Rachel Cusk‘s fourth book is a memoir, A Life’s Work: On Becoming a Mother.  My favorite line, because of the unwritten premise, comes in the Introduction, where she writes, “…so it would be a contradiction to write a book about motherhood without explaining to some degree how I found the time to write it.” 

The answer is that her partner quit his job to take care of the children “while Rachel writes her book about looking after the children.”

In the author’s words, this book “describes a period in which time seemed to go round in circles rather than in any chronological order.”  Very quickly, the baby develops colic.  Surely, Cusk writes, there is a better word for this, some sort of German word meaning lifegrief. 

At the end of three months:  “I see that she has become somebody.  I realize, too, that the crying has stopped, that she has survived the first pain of existence and out of it wrought herself.  And she has wrought me, too, because although I have not helped or understood, I have been there all along and this, I suddenly and certainly know, is motherhood; this mere sufficiency, this presence.”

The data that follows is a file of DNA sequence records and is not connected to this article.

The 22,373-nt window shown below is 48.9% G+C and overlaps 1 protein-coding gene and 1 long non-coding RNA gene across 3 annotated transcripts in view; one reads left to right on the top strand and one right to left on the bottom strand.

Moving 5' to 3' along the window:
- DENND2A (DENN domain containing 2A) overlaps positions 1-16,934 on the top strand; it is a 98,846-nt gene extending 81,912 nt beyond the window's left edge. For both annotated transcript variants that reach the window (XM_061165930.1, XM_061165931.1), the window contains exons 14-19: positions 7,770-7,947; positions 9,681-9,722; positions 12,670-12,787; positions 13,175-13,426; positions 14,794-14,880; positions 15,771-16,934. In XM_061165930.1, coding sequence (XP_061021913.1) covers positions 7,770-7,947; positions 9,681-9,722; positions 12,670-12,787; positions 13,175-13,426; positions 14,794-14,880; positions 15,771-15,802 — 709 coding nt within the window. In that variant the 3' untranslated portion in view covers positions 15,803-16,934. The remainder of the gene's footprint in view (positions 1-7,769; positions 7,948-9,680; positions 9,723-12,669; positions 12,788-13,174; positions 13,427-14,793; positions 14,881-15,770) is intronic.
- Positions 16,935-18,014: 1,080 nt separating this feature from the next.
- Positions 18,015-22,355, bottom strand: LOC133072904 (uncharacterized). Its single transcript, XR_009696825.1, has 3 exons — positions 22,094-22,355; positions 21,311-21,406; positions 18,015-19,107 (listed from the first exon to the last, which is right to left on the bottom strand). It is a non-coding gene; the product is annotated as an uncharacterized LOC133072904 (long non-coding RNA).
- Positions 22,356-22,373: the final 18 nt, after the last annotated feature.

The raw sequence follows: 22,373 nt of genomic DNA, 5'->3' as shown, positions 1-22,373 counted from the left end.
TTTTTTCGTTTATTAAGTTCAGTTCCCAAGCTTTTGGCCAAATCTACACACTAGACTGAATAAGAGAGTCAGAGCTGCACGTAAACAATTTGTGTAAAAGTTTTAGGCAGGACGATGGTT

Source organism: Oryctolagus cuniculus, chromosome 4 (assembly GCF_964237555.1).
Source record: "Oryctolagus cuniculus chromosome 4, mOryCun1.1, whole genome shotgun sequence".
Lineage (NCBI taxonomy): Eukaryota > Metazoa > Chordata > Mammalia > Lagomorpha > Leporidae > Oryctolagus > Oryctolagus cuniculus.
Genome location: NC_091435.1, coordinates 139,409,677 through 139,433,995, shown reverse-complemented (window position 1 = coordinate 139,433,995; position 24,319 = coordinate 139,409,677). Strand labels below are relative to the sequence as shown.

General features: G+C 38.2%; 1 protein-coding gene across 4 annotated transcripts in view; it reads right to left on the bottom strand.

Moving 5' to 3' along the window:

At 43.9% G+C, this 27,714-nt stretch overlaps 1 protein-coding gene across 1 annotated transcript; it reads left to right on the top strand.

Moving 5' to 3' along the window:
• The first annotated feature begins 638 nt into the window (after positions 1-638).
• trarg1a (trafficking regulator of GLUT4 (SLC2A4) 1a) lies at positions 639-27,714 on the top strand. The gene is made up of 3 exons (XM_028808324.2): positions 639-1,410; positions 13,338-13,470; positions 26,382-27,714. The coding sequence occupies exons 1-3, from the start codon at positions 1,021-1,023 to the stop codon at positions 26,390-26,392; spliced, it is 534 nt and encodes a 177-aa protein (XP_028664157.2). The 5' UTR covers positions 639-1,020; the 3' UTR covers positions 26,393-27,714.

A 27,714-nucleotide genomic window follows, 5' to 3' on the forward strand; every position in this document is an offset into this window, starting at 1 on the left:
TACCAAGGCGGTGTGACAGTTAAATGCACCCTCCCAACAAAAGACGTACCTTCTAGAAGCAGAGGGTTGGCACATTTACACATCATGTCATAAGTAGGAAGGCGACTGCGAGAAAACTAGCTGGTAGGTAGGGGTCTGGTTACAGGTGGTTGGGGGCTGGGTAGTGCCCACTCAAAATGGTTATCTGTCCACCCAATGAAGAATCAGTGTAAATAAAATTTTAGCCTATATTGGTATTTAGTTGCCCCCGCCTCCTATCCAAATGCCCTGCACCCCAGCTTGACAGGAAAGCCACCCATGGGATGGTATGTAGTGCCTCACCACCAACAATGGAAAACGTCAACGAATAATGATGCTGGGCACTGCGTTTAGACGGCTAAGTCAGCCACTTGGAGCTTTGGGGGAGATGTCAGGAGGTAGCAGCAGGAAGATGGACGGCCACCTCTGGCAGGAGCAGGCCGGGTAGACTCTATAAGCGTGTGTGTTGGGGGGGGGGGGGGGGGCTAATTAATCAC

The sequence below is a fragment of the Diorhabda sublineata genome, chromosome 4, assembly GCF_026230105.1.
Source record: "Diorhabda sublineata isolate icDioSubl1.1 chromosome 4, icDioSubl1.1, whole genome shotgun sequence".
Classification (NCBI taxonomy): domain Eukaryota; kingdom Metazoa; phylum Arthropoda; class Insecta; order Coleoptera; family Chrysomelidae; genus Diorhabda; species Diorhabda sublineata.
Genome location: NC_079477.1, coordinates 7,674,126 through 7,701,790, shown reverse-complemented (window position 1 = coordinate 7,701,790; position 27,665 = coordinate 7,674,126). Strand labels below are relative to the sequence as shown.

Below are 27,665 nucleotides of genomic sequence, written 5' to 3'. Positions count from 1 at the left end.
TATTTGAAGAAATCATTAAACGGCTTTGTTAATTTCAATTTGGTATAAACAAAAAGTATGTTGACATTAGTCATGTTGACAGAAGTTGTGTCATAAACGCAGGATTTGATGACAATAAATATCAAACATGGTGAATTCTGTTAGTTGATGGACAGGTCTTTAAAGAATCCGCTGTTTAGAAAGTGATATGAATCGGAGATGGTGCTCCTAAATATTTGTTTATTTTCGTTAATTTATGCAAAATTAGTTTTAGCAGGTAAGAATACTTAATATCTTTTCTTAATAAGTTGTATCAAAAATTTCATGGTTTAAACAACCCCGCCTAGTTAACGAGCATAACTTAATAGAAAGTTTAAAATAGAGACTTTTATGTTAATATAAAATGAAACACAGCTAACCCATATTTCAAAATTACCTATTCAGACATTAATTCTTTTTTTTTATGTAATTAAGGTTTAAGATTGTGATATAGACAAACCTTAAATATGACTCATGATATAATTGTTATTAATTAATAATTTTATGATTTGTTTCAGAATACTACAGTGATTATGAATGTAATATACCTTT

My only quarrel with the memoir is that perhaps a better title would have been simply On Becoming a Mother, as these pages are limited to the initial weeks and months after the baby is born, to this transition time of becoming a mother, which the author so clearly does. 

A book to read before you get pregnant, as well as afterwards (if you can stay awake long enough to read.)  And don’t forget Anne Lamott‘s, Operating Instructions: A Journal of My Son’s First Year.  Two books that speak the truth.

If anyone is waiting for the house-building analogy, she’s painting and carpeting….Next up, The Lucky Ones.